Showing posts with the label mechanism

Radial engine mechanism

The radial engine is a reciprocating type internal combustion engine configuration in which the cylinders point outward from a central crankshaft like the spokes on a wheel. This configuration was very commonly used in large aircraft engines before most large aircraft started using turbine engines. In a radial engine, the pistons are connected to the crankshaft with a master-and-articulating-rod assembly. One piston, the uppermost one in the animation, has a master rod with a direct attachment to the crankshaft. The remaining pistons pin their connecting rods ' attachments to rings around the edge of the master rod. Four-stroke radials always have an odd number of cylinders per row, so that a consistent every-other- piston firing order can be maintained, providing smooth operation. This is achieved by the engine taking two revolutions of the crankshaft to complete the four strokes, (intake, compression, power, exhaust), which means the firing order is 1,3,5,2,4 and back

Crank Slider Mechanism

Slider-Crank Mechanism ,   arrangement of mechanical parts designed to convert straight-line motion to rotary motion , as in a reciprocating piston engine , or to convert rotary motion to straight-line motion, as in a reciprocating piston pump. The basic nature of the mechanism and the relative motion of the parts can best be described with the aid of the accompanying , in which the moving parts are lightly shaded. The darkly shaded part 1, the fixed frame or block of the pump or engine, contains a cylinder, depicted in cross section by its walls DE and FG, in which the piston. for the video of the above mechanism click here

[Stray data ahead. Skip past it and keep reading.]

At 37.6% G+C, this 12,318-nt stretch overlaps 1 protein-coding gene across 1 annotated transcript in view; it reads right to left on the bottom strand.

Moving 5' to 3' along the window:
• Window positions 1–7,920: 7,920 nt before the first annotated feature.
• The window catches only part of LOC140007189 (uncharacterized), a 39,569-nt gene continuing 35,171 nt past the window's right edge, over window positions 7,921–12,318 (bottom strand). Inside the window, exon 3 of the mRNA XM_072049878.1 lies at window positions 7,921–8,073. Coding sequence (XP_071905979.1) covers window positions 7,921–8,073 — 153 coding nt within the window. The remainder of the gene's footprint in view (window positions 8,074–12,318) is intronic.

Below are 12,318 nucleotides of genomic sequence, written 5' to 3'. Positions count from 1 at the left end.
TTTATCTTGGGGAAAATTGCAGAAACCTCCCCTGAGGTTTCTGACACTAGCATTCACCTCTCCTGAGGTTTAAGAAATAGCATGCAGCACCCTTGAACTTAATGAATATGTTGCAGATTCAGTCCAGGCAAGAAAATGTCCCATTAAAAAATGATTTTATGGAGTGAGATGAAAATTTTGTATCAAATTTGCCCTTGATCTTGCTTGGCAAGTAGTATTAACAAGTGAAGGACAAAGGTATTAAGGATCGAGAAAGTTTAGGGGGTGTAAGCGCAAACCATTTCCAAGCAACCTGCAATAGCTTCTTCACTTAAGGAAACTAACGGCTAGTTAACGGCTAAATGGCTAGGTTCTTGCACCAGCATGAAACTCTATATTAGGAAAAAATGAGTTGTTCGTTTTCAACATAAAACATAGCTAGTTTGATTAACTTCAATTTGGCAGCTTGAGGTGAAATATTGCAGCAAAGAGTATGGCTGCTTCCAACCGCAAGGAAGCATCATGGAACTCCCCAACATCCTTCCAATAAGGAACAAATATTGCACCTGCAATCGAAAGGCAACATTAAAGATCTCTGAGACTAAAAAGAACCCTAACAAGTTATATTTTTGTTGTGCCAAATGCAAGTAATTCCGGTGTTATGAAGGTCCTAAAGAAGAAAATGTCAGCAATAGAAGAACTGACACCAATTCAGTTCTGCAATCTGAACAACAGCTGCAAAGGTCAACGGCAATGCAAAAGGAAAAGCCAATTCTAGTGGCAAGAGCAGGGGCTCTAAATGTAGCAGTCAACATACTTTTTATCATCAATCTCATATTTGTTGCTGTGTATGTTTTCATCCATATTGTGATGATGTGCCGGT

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Steering Systems

Steering Systems 27.6.1. Function and Linkage of a Steering System The function of a steering system is to convert the rotary movement of the steering wheel in driver's hand into the angular turn of the front wheels on road. Additionally, the steering system should provide mechanical advantage over front wheel steering knuckles, offering driver an easy turning of front wheels with minimum effort in any desired direction. The main causes of stiff steering include (i) insufficient lubrication of the king-pins or steering linkage, (it) tyre pressure too low, (Hi) wheels out of track, i.e. toe-in not correct, and (iv) stiffness in the steering column itself, caused by lack of lubricant or over tightening. The steering system is designed to enable the driver to control and continuously adjust the steered path of the vehicle. Also it provides a positive response to whatever direction the driver may makes on the steering wheel. Fig.27.42. Relationship of steer angle speed and vehicle spee